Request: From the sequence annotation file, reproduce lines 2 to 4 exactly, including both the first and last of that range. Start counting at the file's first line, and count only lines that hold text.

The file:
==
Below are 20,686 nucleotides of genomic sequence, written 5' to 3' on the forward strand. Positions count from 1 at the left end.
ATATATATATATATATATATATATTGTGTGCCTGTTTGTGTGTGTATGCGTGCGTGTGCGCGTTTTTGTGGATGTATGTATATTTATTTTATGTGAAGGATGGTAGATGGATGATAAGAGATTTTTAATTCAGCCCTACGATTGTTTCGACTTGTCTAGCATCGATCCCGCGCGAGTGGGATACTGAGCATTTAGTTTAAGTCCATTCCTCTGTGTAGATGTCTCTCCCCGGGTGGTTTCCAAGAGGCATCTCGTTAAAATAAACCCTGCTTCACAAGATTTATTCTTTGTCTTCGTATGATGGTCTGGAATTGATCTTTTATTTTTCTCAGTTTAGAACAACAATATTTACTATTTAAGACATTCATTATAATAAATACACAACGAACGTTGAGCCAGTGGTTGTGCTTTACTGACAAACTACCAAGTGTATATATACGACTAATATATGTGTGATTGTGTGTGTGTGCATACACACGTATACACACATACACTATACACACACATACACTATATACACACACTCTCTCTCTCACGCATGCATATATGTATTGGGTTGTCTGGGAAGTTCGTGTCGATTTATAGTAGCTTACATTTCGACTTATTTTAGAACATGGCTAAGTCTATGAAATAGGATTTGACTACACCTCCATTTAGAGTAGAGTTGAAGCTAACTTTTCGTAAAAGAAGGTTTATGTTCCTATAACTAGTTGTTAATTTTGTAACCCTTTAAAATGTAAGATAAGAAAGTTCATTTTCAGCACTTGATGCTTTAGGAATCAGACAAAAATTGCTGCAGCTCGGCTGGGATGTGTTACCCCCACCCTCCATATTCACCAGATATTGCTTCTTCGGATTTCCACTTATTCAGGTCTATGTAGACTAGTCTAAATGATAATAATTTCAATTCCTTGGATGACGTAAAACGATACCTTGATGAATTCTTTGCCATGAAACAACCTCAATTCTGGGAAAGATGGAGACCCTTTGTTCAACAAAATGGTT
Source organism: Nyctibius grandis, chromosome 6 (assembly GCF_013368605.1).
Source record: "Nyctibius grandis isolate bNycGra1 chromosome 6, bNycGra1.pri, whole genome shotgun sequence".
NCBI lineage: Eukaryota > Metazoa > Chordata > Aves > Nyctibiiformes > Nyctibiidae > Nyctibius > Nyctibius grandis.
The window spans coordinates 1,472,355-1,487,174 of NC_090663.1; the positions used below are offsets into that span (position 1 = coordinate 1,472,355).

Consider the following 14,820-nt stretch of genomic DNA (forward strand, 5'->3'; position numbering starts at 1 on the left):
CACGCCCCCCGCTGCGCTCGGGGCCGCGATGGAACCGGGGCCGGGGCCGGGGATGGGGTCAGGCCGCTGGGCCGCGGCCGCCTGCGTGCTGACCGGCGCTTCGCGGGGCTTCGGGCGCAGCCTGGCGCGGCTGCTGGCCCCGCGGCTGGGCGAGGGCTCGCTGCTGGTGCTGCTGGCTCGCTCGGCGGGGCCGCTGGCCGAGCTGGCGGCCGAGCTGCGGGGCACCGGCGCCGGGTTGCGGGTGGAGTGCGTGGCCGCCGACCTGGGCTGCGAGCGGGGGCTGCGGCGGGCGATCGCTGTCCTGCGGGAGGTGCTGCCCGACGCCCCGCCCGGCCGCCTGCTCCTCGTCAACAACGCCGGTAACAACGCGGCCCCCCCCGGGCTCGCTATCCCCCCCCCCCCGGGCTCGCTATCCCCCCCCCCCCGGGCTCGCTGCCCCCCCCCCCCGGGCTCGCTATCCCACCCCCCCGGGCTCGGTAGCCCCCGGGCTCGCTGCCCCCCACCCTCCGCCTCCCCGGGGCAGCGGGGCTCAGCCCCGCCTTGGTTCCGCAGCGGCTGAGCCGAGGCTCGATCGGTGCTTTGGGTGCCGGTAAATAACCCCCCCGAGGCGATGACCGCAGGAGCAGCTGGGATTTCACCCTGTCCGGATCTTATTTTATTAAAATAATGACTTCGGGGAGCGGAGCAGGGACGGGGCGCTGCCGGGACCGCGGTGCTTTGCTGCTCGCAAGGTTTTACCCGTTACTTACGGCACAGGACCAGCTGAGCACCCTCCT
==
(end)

ATATATATATATATATATATATATTGTGTGCCTGTTTGTGTGTGTATGCGTGCGTGTGCGCGTTTTTGTGGATGTATGTATATTTATTTTATGTGAAGGATGGTAGATGGATGATAAGAGATTTTTAATTCAGCCCTACGATTGTTTCGACTTGTCTAGCATCGATCCCGCGCGAGTGGGATACTGAGCATTTAGTTTAAGTCCATTCCTCTGTGTAGATGTCTCTCCCCGGGTGGTTTCCAAGAGGCATCTCGTTAAAATAAACCCTGCTTCACAAGATTTATTCTTTGTCTTCGTATGATGGTCTGGAATTGATCTTTTATTTTTCTCAGTTTAGAACAACAATATTTACTATTTAAGACATTCATTATAATAAATACACAACGAACGTTGAGCCAGTGGTTGTGCTTTACTGACAAACTACCAAGTGTATATATACGACTAATATATGTGTGATTGTGTGTGTGTGCATACACACGTATACACACATACACTATACACACACATACACTATATACACACACTCTCTCTCTCACGCATGCATATATGTATTGGGTTGTCTGGGAAGTTCGTGTCGATTTATAGTAGCTTACATTTCGACTTATTTTAGAACATGGCTAAGTCTATGAAATAGGATTTGACTACACCTCCATTTAGAGTAGAGTTGAAGCTAACTTTTCGTAAAAGAAGGTTTATGTTCCTATAACTAGTTGTTAATTTTGTAACCCTTTAAAATGTAAGATAAGAAAGTTCATTTTCAGCACTTGATGCTTTAGGAATCAGACAAAAATTGCTGCAGCTCGGCTGGGATGTGTTACCCCCACCCTCCATATTCACCAGATATTGCTTCTTCGGATTTCCACTTATTCAGGTCTATGTAGACTAGTCTAAATGATAATAATTTCAATTCCTTGGATGACGTAAAACGATACCTTGATGAATTCTTTGCCATGAAACAACCTCAATTCTGGGAAAGATGGAGACCCTTTGTTCAACAAAATGGTT
Source organism: Nyctibius grandis, chromosome 6 (assembly GCF_013368605.1).
Source record: "Nyctibius grandis isolate bNycGra1 chromosome 6, bNycGra1.pri, whole genome shotgun sequence".